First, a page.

Why I Think These Shows Got Canceled
There have been some shows in the past decade that were canceled prematurely, despite the quality and decent following. I went back and watched entire series of some of the most raved about television shows so I could determine the validity of the hype, considering they were eventually canceled, and partly so I could participate in the cult discussions.
Freaks and Geeks (1999-2000/NBC)
Why It’s Good: A show about the high school experience through the eyes of outsiders, Freaks and Geeks was rashly aborted after one season. This show is hilarious in such subtle ways and the casting is unbelievable. James Franco, Jason Segal, Seth Rogen, Rashida Jones and little Shia Lebouf (for 30 seconds of one episode) were among the now star-studded cast. The dialogue and storylines are funny and well-executed by the cast. It’s more realistic than most of any high school-based shows on television.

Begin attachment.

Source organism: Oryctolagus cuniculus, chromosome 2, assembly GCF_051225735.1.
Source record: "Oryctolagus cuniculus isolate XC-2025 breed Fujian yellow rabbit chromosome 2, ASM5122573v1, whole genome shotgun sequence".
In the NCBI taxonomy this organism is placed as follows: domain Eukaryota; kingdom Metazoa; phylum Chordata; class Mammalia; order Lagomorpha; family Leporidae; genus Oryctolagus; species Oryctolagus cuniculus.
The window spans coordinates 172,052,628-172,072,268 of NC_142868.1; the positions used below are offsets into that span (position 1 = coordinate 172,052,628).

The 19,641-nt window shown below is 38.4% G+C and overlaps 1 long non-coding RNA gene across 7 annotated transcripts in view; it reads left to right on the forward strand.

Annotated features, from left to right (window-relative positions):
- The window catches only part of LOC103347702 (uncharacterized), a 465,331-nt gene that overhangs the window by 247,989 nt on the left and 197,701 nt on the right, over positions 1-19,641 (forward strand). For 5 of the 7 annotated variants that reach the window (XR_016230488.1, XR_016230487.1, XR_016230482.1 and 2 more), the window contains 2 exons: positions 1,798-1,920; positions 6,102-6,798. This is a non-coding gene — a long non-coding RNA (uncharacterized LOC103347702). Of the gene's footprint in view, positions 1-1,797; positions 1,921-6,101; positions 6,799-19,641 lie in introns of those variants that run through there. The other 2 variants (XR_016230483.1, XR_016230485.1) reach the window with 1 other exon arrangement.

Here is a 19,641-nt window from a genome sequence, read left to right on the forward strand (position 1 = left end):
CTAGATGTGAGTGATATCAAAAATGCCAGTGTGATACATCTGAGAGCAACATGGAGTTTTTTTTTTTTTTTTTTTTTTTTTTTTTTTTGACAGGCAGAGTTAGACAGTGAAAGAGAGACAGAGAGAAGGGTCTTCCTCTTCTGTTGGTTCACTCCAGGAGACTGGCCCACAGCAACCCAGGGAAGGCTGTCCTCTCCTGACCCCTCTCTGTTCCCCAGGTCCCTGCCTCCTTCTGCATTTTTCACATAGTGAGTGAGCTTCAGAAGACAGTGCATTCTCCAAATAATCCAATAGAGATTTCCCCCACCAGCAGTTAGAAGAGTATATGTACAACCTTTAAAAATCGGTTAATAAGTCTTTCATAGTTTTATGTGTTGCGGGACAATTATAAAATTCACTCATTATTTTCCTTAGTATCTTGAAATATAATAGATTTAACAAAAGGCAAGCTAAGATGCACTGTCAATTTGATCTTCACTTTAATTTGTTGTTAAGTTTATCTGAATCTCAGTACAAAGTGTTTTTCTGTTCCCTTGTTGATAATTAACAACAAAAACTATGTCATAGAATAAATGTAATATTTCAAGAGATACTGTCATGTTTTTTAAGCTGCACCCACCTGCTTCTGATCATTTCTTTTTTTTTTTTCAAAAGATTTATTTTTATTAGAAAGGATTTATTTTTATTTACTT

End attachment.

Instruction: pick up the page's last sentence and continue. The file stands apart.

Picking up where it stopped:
Why It was Canceled: I never understood why this show was 45 minutes. The best moments of the dramedy would have been illuminated in a more succinct script and I think audiences would have grown to adore the characters more quickly in a 23-minute episode. Along with that, it’s set in the 1980s, and it outwardly depicts kids doing drugs, which maybe the audience wasn’t prepared for quite yet. The true realistic approach that the writers took, however, was that none of the beloved characters really found any success in their adolescent adventures. There’s a group of underdeveloped dorky boys (the geeks) that try to get the ladies, despite their love for Dungeons and Dragons and complete lack of athleticism. The freaks were a group of burnouts that former Mathlete Lindsay Weir ends up joining in an effort to rebel against her picturesque suburban lifestyle. In the 18 episodes you learn to adore every character and so it’s agonizing to see them fail, in their attempts to fit in or rebel, over and over again.